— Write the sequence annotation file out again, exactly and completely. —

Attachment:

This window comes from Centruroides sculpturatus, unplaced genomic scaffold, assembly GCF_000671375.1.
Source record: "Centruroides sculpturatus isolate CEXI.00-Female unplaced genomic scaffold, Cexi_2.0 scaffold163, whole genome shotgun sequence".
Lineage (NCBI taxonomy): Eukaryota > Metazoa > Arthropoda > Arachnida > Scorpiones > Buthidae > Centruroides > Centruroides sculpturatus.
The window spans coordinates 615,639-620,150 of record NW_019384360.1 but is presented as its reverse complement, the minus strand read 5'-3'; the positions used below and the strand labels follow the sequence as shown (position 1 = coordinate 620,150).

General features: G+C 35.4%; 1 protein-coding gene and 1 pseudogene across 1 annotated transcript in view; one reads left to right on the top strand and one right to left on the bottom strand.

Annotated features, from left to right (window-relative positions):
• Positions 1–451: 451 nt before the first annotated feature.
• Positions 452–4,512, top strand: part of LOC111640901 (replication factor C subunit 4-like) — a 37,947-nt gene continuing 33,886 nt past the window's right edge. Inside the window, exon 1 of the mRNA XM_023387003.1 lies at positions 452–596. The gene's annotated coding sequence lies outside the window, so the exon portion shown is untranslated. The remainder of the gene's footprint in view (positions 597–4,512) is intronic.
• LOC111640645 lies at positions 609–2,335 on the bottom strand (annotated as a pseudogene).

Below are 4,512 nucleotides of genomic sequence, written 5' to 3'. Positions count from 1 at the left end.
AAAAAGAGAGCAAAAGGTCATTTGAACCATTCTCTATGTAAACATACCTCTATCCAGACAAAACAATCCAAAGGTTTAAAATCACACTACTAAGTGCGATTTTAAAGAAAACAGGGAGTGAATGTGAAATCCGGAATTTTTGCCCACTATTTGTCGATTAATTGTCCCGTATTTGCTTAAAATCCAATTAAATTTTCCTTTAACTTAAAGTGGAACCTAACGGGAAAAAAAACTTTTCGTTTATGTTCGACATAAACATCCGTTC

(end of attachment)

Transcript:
This window comes from Centruroides sculpturatus, unplaced genomic scaffold, assembly GCF_000671375.1.
Source record: "Centruroides sculpturatus isolate CEXI.00-Female unplaced genomic scaffold, Cexi_2.0 scaffold163, whole genome shotgun sequence".
Lineage (NCBI taxonomy): Eukaryota > Metazoa > Arthropoda > Arachnida > Scorpiones > Buthidae > Centruroides > Centruroides sculpturatus.
The window spans coordinates 615,639-620,150 of record NW_019384360.1 but is presented as its reverse complement, the minus strand read 5'-3'; the positions used below and the strand labels follow the sequence as shown (position 1 = coordinate 620,150).

General features: G+C 35.4%; 1 protein-coding gene and 1 pseudogene across 1 annotated transcript in view; one reads left to right on the top strand and one right to left on the bottom strand.

Annotated features, from left to right (window-relative positions):
• Positions 1–451: 451 nt before the first annotated feature.
• Positions 452–4,512, top strand: part of LOC111640901 (replication factor C subunit 4-like) — a 37,947-nt gene continuing 33,886 nt past the window's right edge. Inside the window, exon 1 of the mRNA XM_023387003.1 lies at positions 452–596. The gene's annotated coding sequence lies outside the window, so the exon portion shown is untranslated. The remainder of the gene's footprint in view (positions 597–4,512) is intronic.
• LOC111640645 lies at positions 609–2,335 on the bottom strand (annotated as a pseudogene).

Below are 4,512 nucleotides of genomic sequence, written 5' to 3'. Positions count from 1 at the left end.
AAAAAGAGAGCAAAAGGTCATTTGAACCATTCTCTATGTAAACATACCTCTATCCAGACAAAACAATCCAAAGGTTTAAAATCACACTACTAAGTGCGATTTTAAAGAAAACAGGGAGTGAATGTGAAATCCGGAATTTTTGCCCACTATTTGTCGATTAATTGTCCCGTATTTGCTTAAAATCCAATTAAATTTTCCTTTAACTTAAAGTGGAACCTAACGGGAAAAAAAACTTTTCGTTTATGTTCGACATAAACATCCGTTC